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Kunkle, S. (2000). Lacan's Life, the Universe, and Vincenzo Natali's Cube. Am. Imago, 57(3):281-297.

(2000). American Imago, 57(3):281-297

Lacan's Life, the Universe, and Vincenzo Natali's Cube

Shelia Kunkle

Ontology, for Lacanians, is not an easy thing to explain. Terms of being, time, and space are not used as physical coordinates the same way that physicists and cosmologists use them. Rather, in Lacan a certain logic of temporality and spatial orientations depicts a reality that may at times become unhinged from its familiar moorings. In Lacan's universe, one's sense of reality has a constitutive connection to language, for we become subjects locatable in space and time only through our existence in language, as subjects of the unconscious. A subject of language, for example, may find herself “de-ontologized” if she loses her integrating fantasy, if she somehow drops out of the play of the signifying chain or becomes stuck in a repetitive loop therein. As such, she may come to dwell in an “in-between” state where jouissance takes hold. A person may be “de-ontologized” both at the moment of bliss during the sexual act, and at the loss of a sense of self in psychosis, for these states are “impossible” to name with a signifier in Lacan's thought. The world of the human is structured in logical time and spatial orientations vis-à-vis other humans, and through language, the network of signifiers, which constitutes Lacan's Symbolic register. Any Symbolic order, life we know it, erupts out of the many possible worlds of the Real.1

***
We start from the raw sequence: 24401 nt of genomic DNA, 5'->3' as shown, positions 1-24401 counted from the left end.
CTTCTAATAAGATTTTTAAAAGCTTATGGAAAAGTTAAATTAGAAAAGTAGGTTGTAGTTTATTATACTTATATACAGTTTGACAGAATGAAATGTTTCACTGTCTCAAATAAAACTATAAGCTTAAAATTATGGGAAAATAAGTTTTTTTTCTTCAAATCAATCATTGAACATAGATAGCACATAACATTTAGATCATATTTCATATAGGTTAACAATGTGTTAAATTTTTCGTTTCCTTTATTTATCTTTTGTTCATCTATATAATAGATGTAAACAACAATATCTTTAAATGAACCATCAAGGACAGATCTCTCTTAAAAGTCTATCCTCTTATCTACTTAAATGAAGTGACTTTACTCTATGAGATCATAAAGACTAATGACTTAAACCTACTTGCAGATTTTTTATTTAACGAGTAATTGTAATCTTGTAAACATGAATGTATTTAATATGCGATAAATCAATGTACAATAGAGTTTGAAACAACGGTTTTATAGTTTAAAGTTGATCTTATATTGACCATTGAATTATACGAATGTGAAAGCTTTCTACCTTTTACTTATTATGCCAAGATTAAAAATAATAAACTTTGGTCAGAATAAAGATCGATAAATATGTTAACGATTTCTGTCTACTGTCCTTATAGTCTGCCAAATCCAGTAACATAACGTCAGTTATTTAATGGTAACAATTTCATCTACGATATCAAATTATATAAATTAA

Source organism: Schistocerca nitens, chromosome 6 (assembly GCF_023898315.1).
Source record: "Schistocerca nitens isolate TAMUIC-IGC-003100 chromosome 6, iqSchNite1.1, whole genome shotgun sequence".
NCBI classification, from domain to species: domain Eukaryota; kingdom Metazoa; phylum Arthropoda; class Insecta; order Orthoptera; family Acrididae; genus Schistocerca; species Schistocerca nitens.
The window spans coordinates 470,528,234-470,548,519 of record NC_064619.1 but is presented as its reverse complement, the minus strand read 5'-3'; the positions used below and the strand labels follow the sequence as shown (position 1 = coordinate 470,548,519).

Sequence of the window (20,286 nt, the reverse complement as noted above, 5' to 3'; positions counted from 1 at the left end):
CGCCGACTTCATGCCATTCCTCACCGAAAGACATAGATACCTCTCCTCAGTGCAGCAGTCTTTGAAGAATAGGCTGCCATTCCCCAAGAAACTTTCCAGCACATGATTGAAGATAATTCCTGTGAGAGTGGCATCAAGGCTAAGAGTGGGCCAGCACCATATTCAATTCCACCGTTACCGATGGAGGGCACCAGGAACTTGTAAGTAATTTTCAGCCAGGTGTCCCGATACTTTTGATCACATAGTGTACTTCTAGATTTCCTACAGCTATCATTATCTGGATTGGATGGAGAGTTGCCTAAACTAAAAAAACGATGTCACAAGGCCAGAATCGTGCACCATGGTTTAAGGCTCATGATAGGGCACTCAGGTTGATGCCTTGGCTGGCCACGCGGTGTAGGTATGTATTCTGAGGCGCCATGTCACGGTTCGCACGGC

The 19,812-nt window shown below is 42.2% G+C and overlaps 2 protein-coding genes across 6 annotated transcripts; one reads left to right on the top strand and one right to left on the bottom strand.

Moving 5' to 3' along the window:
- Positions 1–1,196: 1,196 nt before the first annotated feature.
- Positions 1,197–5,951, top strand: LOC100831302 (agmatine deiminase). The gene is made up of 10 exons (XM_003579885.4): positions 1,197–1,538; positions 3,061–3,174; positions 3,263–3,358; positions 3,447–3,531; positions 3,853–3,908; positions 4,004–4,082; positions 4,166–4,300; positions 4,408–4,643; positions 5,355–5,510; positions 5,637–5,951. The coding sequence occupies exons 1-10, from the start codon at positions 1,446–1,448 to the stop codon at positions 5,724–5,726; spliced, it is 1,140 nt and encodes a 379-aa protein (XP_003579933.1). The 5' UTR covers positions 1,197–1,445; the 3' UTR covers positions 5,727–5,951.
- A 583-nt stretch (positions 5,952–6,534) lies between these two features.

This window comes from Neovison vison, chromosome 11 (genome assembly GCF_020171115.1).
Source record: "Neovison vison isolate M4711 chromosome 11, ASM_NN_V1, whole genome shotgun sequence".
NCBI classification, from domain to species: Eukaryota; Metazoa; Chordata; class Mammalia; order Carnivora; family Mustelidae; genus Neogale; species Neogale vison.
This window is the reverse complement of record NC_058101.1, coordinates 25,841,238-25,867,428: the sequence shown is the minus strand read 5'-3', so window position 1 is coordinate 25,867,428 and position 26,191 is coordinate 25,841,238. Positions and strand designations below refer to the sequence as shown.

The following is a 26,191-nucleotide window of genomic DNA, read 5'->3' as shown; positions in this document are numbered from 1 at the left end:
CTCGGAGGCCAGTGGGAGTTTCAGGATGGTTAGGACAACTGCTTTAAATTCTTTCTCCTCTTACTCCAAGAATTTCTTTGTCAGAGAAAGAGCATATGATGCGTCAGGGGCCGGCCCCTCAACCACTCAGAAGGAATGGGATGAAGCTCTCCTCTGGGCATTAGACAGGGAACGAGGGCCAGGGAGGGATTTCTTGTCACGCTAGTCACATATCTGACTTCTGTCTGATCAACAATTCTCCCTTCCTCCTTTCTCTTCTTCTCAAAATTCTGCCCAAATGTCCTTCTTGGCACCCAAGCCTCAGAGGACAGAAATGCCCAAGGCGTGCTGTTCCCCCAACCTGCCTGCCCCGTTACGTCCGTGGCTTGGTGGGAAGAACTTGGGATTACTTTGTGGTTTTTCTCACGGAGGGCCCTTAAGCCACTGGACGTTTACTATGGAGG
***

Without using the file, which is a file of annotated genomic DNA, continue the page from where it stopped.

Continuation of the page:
In Lacan's last years, before the effects of serious illnesses began to show, he took his theory of psychoanalysis onto a different playing field; that is, he went from a linguistic-enhanced neo-Freudian view, to the creation of mathemes in the 1950s and the introduction of topological shapes in the 1960s, to an obsession, in the 1970s, with the properties of paradoxical knots.2

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